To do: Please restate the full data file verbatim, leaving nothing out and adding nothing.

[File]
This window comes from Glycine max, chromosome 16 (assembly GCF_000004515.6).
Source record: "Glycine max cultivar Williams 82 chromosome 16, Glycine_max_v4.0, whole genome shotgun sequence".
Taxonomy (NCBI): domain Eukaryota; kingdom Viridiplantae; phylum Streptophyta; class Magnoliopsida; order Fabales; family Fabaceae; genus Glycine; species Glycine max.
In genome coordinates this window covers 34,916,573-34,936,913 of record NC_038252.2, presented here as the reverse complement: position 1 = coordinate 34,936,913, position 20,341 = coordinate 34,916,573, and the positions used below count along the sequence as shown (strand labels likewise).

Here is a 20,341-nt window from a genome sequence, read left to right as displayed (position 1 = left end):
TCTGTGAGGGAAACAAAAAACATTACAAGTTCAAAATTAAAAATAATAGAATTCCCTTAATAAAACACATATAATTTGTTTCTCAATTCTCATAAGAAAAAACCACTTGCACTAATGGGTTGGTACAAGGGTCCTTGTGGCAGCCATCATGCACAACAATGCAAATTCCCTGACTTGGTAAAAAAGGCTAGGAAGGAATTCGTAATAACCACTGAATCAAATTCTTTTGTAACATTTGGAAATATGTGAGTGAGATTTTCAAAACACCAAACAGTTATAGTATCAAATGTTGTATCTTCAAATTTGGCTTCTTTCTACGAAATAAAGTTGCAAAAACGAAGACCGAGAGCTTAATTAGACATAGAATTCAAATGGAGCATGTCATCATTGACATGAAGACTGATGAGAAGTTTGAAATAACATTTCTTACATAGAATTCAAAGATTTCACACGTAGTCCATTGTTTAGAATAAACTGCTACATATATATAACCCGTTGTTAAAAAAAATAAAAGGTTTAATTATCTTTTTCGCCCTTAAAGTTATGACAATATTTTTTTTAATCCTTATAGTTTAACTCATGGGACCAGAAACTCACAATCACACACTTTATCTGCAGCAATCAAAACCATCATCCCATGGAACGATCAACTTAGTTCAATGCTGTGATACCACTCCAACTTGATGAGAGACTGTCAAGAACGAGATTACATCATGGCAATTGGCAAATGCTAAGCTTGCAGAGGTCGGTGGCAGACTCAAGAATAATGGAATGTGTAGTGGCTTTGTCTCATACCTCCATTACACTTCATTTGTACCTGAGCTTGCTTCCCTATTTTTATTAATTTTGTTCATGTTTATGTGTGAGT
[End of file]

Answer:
This window comes from Glycine max, chromosome 16 (assembly GCF_000004515.6).
Source record: "Glycine max cultivar Williams 82 chromosome 16, Glycine_max_v4.0, whole genome shotgun sequence".
Taxonomy (NCBI): domain Eukaryota; kingdom Viridiplantae; phylum Streptophyta; class Magnoliopsida; order Fabales; family Fabaceae; genus Glycine; species Glycine max.
In genome coordinates this window covers 34,916,573-34,936,913 of record NC_038252.2, presented here as the reverse complement: position 1 = coordinate 34,936,913, position 20,341 = coordinate 34,916,573, and the positions used below count along the sequence as shown (strand labels likewise).

Here is a 20,341-nt window from a genome sequence, read left to right as displayed (position 1 = left end):
TCTGTGAGGGAAACAAAAAACATTACAAGTTCAAAATTAAAAATAATAGAATTCCCTTAATAAAACACATATAATTTGTTTCTCAATTCTCATAAGAAAAAACCACTTGCACTAATGGGTTGGTACAAGGGTCCTTGTGGCAGCCATCATGCACAACAATGCAAATTCCCTGACTTGGTAAAAAAGGCTAGGAAGGAATTCGTAATAACCACTGAATCAAATTCTTTTGTAACATTTGGAAATATGTGAGTGAGATTTTCAAAACACCAAACAGTTATAGTATCAAATGTTGTATCTTCAAATTTGGCTTCTTTCTACGAAATAAAGTTGCAAAAACGAAGACCGAGAGCTTAATTAGACATAGAATTCAAATGGAGCATGTCATCATTGACATGAAGACTGATGAGAAGTTTGAAATAACATTTCTTACATAGAATTCAAAGATTTCACACGTAGTCCATTGTTTAGAATAAACTGCTACATATATATAACCCGTTGTTAAAAAAAATAAAAGGTTTAATTATCTTTTTCGCCCTTAAAGTTATGACAATATTTTTTTTAATCCTTATAGTTTAACTCATGGGACCAGAAACTCACAATCACACACTTTATCTGCAGCAATCAAAACCATCATCCCATGGAACGATCAACTTAGTTCAATGCTGTGATACCACTCCAACTTGATGAGAGACTGTCAAGAACGAGATTACATCATGGCAATTGGCAAATGCTAAGCTTGCAGAGGTCGGTGGCAGACTCAAGAATAATGGAATGTGTAGTGGCTTTGTCTCATACCTCCATTACACTTCATTTGTACCTGAGCTTGCTTCCCTATTTTTATTAATTTTGTTCATGTTTATGTGTGAGT